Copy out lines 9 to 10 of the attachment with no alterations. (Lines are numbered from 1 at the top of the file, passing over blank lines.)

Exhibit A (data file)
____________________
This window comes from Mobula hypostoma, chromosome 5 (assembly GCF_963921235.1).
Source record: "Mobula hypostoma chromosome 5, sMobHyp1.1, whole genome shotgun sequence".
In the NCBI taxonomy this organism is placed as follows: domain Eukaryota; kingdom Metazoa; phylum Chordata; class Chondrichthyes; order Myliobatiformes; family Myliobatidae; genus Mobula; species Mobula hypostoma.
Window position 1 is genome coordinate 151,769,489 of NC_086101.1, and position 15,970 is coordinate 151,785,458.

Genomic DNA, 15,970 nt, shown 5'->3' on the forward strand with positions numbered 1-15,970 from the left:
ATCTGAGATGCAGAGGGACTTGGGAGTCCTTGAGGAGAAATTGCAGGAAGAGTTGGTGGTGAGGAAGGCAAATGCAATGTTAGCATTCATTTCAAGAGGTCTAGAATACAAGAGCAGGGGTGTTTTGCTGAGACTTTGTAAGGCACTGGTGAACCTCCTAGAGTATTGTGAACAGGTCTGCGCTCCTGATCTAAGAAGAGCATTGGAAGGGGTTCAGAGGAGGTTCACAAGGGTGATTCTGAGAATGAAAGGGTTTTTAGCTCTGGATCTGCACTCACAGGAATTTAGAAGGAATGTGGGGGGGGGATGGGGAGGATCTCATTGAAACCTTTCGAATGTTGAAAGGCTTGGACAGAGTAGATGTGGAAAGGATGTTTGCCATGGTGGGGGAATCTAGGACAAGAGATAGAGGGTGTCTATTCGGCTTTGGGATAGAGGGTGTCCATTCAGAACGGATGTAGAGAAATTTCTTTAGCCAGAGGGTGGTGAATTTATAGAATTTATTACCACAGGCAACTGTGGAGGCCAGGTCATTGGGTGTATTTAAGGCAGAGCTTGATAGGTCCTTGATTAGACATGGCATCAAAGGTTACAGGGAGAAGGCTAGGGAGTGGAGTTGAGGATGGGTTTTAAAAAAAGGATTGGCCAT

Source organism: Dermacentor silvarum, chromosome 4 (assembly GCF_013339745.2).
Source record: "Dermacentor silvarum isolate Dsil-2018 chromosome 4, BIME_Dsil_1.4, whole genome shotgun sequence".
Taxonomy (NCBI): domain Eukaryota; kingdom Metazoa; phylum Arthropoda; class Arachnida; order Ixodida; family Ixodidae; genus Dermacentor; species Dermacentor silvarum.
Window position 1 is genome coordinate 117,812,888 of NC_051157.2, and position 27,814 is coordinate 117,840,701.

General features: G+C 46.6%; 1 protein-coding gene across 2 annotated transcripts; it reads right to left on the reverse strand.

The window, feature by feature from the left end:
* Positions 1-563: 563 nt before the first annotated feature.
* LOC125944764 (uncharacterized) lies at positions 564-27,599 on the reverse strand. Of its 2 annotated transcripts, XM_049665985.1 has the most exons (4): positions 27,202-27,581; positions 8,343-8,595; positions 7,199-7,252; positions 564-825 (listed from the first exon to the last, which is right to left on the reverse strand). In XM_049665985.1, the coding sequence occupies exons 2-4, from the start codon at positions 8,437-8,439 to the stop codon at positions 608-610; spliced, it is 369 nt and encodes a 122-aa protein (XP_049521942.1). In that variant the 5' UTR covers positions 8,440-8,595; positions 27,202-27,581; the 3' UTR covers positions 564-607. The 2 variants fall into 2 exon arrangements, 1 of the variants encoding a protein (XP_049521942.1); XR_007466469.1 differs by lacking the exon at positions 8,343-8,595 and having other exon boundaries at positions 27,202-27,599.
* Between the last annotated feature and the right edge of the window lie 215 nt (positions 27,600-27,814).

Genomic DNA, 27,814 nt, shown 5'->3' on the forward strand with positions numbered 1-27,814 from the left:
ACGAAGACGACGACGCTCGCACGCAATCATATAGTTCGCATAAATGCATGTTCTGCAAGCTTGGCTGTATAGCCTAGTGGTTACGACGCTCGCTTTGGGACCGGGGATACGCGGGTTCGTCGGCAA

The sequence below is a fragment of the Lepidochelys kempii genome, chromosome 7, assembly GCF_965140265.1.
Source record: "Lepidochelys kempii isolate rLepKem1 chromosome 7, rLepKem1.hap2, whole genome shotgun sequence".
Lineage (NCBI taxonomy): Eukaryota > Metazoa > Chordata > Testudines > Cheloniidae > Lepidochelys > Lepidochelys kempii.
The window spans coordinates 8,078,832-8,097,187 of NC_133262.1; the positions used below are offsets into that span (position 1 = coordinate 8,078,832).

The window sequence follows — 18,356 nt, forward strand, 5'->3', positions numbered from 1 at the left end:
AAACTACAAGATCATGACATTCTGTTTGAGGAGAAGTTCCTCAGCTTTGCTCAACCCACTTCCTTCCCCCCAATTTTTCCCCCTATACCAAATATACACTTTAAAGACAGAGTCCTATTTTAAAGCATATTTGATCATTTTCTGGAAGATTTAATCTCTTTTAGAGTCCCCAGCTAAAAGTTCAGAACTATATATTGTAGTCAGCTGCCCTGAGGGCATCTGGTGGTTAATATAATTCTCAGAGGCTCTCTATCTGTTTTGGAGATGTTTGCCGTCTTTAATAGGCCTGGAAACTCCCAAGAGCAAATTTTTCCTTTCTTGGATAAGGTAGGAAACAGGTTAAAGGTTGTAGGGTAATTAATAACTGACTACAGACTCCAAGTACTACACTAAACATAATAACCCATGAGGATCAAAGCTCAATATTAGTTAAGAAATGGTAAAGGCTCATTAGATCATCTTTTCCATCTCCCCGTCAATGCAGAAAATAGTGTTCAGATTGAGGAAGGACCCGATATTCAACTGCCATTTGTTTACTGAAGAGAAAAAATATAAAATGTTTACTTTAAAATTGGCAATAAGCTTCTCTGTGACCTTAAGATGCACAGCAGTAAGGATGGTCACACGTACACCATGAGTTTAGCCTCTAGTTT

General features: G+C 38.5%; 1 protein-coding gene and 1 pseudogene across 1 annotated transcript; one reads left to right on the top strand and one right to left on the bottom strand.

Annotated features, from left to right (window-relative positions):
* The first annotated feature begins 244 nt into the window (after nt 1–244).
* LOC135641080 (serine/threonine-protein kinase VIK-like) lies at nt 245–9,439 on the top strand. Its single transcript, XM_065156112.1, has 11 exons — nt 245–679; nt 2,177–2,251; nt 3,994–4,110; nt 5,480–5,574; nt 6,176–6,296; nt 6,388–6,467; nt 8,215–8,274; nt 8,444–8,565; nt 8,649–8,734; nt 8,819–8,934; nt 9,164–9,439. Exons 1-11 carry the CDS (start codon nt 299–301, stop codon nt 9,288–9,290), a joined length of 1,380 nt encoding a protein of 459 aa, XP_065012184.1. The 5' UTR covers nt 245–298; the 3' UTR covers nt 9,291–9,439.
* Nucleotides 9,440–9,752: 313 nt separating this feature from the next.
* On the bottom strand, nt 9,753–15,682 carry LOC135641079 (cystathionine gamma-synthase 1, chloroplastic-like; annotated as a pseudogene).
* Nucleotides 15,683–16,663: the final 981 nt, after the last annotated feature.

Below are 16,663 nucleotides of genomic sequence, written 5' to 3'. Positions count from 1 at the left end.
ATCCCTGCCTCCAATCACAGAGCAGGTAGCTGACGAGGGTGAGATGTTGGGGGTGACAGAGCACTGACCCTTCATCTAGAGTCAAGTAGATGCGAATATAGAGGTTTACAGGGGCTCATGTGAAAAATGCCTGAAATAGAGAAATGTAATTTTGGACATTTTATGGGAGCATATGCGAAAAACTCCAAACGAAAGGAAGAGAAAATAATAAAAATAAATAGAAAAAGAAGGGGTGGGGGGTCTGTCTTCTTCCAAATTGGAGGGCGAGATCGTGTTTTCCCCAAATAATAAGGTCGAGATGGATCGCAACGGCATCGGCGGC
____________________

Taxonomy (NCBI): domain Eukaryota; kingdom Metazoa; phylum Arthropoda; class Arachnida; order Ixodida; family Ixodidae; genus Dermacentor; species Dermacentor silvarum.
Window position 1 is genome coordinate 117,812,888 of NC_051157.2, and position 27,814 is coordinate 117,840,701.